Difference Between Sandy Bridge and Nehalem Architecture

Sandy Bridge vs Nehalem Architecture

Sandy Bridge and Nehalem Architectures are two of the most recent processor microarchitectures introduced by Intel. Nehalem processor architecture was released in 2008 and was the successor to Core microarchitecture. Sandy Bridge processor microarchitecture was the successor to the Nehalem microarchitecture and it was released in 2011. Obviously, being the later release, Sandy Bridge possesses improvement over the features and performance offered by Nehalem architecture.

Nehalem Architecture

Nehalem processor architecture was released in 2008 and was the successor to Core microarchitecture. 45 nm manufacturing methods were used for Nehalem architecture. In November 2008 Intel released their first processor designed using the Nehalem processor microarchitecture and it was the Core i7. Few other Xeon processors, i3 and i7 soon followed. Apple Mac Pro workstation was the first computer that included the Xeon processor (based on Nehalem). In September 2009, the first Nehalem architecture based mobile processer was released. Nehalem processor architecture reintroduced hyperthreading and a L3 cache (up to 12MB, shared by all cores), which were missing in Core-based processors. Nehalem processor came in 2, 4 or 8 cores. Other notable features present in Nehalem microprocessors are DDR3 SDRAM or DIMM2 memory controller, Integrated Graphics Processor (IGP), PCI and DMI integration to the processor, 64 KB L1, 256 KB L2 caches, second level branch prediction and translation lookaside buffer.

Sandy Bridge Architecture

Sandy Bridge processor architecture is the successor to Nehalem architecture mentioned above. Sandy Bridge is based on 32 nm manufacturing methods. First processor based on this architecture was released on January 9, 2011. Similar to Nehalem, Sandy Bridge uses 64KB L1 cache, 256 L2 cache and a shared L3 cache. Improvements over Nehalem are its optimized branch prediction, facilitation for transcendental mathematics, encryption support via AES with and SHA-1 hashing. Furthermore, an instruction set supporting 256-bit wider vectors for floating-point arithmetic called Advanced Vector Extensions (AVX) is introduced in Sandy Bridge processors. It has been found that Sandy Bridge processors provides up to 17% increased CPU performance compared to Lynnfield processors based on Nehalem architecture.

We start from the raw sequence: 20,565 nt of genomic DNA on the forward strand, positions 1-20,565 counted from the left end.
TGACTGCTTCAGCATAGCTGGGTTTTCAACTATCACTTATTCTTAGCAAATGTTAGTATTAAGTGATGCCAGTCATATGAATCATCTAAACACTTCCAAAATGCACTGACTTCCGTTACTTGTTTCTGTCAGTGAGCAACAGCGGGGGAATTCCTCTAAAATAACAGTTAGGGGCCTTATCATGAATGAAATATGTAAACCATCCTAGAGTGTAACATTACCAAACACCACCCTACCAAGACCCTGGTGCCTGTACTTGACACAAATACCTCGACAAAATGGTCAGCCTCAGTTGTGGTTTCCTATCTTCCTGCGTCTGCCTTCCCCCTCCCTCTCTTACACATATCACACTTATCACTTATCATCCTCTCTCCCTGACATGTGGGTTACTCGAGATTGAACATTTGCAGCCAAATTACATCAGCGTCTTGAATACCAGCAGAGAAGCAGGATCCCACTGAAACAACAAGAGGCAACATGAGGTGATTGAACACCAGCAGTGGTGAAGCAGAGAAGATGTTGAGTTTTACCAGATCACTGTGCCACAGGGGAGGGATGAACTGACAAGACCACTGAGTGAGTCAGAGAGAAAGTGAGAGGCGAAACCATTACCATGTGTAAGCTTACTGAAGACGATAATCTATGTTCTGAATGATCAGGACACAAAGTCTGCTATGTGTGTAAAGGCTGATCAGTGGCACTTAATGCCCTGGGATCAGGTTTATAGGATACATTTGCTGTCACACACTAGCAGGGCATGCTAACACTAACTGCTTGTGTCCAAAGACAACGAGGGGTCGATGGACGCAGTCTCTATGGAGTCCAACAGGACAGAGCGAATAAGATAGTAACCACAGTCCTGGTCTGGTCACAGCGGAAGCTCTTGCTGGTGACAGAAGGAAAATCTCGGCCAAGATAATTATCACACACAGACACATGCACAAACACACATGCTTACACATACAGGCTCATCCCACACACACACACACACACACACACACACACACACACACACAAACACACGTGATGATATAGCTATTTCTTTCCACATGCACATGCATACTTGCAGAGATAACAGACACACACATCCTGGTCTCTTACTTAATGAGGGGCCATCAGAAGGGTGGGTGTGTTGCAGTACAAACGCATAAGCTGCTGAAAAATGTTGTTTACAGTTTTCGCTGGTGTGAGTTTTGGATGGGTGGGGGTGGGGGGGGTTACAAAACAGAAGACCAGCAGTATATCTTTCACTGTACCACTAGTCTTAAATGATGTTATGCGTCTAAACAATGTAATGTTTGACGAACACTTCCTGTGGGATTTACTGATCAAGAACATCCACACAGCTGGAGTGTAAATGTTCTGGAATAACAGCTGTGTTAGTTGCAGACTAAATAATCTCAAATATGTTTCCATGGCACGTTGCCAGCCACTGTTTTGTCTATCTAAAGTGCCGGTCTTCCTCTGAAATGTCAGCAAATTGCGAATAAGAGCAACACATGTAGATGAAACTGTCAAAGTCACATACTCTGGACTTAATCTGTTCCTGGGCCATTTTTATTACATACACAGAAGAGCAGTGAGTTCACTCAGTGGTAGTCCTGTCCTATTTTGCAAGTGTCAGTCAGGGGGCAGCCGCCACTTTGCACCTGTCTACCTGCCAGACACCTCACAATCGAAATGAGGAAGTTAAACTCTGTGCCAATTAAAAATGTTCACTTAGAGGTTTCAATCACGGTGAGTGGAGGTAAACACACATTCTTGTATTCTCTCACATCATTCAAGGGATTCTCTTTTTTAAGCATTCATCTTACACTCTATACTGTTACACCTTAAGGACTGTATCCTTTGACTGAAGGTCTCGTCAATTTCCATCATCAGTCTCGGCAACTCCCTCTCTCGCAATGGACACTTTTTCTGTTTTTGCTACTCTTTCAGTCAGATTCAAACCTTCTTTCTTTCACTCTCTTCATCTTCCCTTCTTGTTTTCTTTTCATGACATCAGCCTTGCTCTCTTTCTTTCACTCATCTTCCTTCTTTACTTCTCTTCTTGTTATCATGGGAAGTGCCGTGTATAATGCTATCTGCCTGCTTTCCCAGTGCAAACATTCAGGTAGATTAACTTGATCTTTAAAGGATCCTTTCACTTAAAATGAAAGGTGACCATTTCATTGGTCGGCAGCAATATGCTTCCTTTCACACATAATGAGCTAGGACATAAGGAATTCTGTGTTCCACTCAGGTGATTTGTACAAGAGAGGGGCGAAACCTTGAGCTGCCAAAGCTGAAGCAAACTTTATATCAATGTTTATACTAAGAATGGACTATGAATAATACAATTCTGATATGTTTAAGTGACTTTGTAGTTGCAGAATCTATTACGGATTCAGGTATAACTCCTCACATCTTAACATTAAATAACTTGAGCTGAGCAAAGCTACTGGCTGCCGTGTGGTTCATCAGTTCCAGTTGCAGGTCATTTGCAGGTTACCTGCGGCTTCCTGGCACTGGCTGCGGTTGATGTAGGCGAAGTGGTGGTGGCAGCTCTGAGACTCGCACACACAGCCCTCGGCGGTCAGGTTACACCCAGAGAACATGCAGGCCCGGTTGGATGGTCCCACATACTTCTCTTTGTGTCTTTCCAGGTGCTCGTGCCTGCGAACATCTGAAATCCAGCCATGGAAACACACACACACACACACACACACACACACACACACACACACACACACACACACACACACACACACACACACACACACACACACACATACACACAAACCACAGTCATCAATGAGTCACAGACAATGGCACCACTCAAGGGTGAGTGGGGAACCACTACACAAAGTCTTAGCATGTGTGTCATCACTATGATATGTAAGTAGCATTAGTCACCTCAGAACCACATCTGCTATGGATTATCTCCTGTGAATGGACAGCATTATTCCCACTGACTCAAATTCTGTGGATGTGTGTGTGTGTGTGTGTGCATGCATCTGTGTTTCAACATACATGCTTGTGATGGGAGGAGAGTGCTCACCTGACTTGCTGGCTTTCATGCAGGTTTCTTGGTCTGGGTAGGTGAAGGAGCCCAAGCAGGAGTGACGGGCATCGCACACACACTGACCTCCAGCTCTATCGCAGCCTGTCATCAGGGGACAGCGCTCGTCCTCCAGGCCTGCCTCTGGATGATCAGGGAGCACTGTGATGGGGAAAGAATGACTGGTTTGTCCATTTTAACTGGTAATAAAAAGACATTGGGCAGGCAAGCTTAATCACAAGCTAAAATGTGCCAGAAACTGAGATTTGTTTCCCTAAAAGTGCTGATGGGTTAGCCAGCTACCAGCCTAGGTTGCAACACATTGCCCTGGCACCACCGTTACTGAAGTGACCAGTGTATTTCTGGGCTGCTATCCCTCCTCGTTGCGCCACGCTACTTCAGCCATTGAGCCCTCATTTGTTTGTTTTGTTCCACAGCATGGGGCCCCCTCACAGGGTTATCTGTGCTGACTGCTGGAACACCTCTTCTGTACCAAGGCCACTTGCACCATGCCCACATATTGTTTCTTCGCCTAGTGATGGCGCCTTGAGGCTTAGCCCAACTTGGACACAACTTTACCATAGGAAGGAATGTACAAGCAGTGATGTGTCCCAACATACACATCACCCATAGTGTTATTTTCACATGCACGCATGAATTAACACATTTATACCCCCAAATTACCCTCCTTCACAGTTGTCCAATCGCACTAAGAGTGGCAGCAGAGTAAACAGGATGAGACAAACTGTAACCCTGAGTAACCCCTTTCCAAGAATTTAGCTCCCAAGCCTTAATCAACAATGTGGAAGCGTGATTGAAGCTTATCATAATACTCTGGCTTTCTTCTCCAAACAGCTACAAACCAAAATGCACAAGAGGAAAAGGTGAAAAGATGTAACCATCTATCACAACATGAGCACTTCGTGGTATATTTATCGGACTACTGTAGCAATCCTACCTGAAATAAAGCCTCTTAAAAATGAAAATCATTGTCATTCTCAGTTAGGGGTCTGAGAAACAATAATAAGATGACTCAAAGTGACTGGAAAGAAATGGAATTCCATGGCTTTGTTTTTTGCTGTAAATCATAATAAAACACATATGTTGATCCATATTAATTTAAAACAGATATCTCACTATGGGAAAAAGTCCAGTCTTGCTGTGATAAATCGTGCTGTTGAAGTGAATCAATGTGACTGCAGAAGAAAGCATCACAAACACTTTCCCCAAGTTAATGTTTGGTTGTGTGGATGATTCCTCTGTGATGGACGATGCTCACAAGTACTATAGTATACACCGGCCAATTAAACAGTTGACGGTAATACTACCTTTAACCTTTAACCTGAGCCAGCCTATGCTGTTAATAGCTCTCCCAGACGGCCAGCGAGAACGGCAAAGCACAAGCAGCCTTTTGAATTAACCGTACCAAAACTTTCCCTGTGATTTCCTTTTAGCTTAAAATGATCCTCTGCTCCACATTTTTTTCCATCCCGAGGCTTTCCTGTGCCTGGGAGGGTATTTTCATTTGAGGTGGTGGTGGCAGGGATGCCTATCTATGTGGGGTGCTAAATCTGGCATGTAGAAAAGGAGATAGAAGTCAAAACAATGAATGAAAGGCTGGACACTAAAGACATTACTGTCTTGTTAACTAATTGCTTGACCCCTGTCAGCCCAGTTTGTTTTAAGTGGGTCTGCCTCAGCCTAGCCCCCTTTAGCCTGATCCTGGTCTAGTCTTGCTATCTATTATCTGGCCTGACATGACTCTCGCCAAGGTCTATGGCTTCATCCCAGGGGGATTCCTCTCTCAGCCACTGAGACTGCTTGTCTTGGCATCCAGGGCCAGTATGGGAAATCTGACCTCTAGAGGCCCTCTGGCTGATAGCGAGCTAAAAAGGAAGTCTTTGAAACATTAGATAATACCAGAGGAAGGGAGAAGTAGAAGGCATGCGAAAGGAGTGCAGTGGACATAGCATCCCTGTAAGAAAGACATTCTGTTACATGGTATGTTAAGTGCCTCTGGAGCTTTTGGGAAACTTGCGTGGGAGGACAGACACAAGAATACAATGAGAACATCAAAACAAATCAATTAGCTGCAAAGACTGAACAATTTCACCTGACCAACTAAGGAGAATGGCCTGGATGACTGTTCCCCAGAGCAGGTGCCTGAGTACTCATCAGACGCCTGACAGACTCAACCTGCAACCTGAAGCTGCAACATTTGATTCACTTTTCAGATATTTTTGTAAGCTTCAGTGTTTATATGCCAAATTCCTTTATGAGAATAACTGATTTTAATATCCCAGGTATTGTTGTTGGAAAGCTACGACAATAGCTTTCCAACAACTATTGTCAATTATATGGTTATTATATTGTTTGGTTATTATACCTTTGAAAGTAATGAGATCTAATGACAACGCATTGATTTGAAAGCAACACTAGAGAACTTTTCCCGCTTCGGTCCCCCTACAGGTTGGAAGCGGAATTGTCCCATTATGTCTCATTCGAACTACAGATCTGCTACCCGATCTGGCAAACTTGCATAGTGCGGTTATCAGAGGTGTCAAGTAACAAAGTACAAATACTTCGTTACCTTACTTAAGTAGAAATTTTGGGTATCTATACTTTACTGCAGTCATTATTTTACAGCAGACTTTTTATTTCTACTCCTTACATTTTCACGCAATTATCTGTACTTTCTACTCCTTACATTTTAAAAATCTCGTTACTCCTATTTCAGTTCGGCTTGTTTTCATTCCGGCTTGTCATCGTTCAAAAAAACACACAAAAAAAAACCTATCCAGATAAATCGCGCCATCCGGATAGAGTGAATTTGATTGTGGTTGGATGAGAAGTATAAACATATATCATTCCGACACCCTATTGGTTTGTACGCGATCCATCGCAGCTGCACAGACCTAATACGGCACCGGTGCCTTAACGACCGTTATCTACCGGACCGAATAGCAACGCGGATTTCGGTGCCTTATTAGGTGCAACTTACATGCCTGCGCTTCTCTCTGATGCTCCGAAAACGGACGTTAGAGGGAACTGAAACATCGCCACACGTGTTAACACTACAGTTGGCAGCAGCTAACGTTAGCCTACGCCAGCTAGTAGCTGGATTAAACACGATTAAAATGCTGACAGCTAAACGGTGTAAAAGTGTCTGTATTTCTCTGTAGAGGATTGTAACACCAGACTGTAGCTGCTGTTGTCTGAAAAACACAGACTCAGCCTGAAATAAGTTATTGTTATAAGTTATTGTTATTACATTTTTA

Difference between Sandy Bridge and Nehalem Architecture

Sandy Bridge architecture released in 2011 is the successor to the Nehalem processor microarchitecture, which was released in 2008. Understandably, Processors based on Sandy Bridge architecture has a number of improvements over processors based on Nehalem Architecture. A notable difference in specifications is that Sandy Bridge uses a smaller nm technology for its circuitry. Performance wise, it is claimed that there is a 17% improvement in terms of per-clock basis in Sandy Bridge processors than Nehalem processors. Sandy Bridge has improved branch prediction, transcendental mathematics facilities, AES for encryption, SHA-1 for hashing and Advanced Vector Extension for improved floating-point arithmetic. In a benchmark study conducted by SiSoftware between a 3066MHz, 4 core Nehalem processor and a 3000MHz, 4 core Sandy Bridge processor, it was found that the latter outperforms the former in the areas of CPU arithmetic, CPU multimedia, Multi-core efficiency, Cryptography and power efficiency. Furthermore, in the areas of Media transcoding, Memory controller speed and L3 cache performance, the Sandy Bridge processor wins the battle over Nehalem processor.